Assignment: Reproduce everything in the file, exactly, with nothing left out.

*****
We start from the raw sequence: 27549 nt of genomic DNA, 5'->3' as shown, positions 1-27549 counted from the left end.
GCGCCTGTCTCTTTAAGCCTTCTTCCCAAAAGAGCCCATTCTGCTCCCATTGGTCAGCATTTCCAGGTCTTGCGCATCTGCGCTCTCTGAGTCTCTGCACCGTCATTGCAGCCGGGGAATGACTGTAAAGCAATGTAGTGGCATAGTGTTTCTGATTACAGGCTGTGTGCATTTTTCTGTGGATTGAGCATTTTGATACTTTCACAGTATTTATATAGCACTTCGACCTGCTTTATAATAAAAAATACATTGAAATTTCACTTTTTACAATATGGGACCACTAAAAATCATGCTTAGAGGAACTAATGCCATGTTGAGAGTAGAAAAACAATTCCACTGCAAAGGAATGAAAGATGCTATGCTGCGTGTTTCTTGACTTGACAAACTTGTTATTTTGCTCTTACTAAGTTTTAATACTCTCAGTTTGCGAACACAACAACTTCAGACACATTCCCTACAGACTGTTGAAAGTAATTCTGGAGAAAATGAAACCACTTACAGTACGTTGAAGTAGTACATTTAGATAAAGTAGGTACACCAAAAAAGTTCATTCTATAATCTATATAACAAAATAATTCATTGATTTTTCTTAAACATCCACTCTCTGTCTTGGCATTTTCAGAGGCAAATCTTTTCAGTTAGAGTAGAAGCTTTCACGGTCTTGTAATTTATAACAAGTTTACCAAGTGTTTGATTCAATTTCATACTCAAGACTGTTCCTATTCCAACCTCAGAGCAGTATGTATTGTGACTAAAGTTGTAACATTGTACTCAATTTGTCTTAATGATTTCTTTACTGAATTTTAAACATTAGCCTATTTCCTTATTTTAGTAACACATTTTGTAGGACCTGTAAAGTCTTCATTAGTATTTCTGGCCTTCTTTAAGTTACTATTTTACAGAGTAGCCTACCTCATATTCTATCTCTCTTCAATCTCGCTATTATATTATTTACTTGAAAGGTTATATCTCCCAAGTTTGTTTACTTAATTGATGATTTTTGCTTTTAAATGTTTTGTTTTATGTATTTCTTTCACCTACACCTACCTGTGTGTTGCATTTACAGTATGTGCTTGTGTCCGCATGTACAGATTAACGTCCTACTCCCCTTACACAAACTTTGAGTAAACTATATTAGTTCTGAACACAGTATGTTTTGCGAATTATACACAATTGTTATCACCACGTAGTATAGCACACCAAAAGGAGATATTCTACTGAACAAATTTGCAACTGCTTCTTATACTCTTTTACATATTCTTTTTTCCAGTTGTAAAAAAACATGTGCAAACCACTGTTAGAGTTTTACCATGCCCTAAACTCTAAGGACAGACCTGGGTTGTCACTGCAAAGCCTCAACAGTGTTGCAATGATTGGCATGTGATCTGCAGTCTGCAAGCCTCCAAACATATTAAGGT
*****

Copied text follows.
We start from the raw sequence: 27549 nt of genomic DNA, 5'->3' as shown, positions 1-27549 counted from the left end.
GCGCCTGTCTCTTTAAGCCTTCTTCCCAAAAGAGCCCATTCTGCTCCCATTGGTCAGCATTTCCAGGTCTTGCGCATCTGCGCTCTCTGAGTCTCTGCACCGTCATTGCAGCCGGGGAATGACTGTAAAGCAATGTAGTGGCATAGTGTTTCTGATTACAGGCTGTGTGCATTTTTCTGTGGATTGAGCATTTTGATACTTTCACAGTATTTATATAGCACTTCGACCTGCTTTATAATAAAAAATACATTGAAATTTCACTTTTTACAATATGGGACCACTAAAAATCATGCTTAGAGGAACTAATGCCATGTTGAGAGTAGAAAAACAATTCCACTGCAAAGGAATGAAAGATGCTATGCTGCGTGTTTCTTGACTTGACAAACTTGTTATTTTGCTCTTACTAAGTTTTAATACTCTCAGTTTGCGAACACAACAACTTCAGACACATTCCCTACAGACTGTTGAAAGTAATTCTGGAGAAAATGAAACCACTTACAGTACGTTGAAGTAGTACATTTAGATAAAGTAGGTACACCAAAAAAGTTCATTCTATAATCTATATAACAAAATAATTCATTGATTTTTCTTAAACATCCACTCTCTGTCTTGGCATTTTCAGAGGCAAATCTTTTCAGTTAGAGTAGAAGCTTTCACGGTCTTGTAATTTATAACAAGTTTACCAAGTGTTTGATTCAATTTCATACTCAAGACTGTTCCTATTCCAACCTCAGAGCAGTATGTATTGTGACTAAAGTTGTAACATTGTACTCAATTTGTCTTAATGATTTCTTTACTGAATTTTAAACATTAGCCTATTTCCTTATTTTAGTAACACATTTTGTAGGACCTGTAAAGTCTTCATTAGTATTTCTGGCCTTCTTTAAGTTACTATTTTACAGAGTAGCCTACCTCATATTCTATCTCTCTTCAATCTCGCTATTATATTATTTACTTGAAAGGTTATATCTCCCAAGTTTGTTTACTTAATTGATGATTTTTGCTTTTAAATGTTTTGTTTTATGTATTTCTTTCACCTACACCTACCTGTGTGTTGCATTTACAGTATGTGCTTGTGTCCGCATGTACAGATTAACGTCCTACTCCCCTTACACAAACTTTGAGTAAACTATATTAGTTCTGAACACAGTATGTTTTGCGAATTATACACAATTGTTATCACCACGTAGTATAGCACACCAAAAGGAGATATTCTACTGAACAAATTTGCAACTGCTTCTTATACTCTTTTACATATTCTTTTTTCCAGTTGTAAAAAAACATGTGCAAACCACTGTTAGAGTTTTACCATGCCCTAAACTCTAAGGACAGACCTGGGTTGTCACTGCAAAGCCTCAACAGTGTTGCAATGATTGGCATGTGATCTGCAGTCTGCAAGCCTCCAAACATATTAAGGT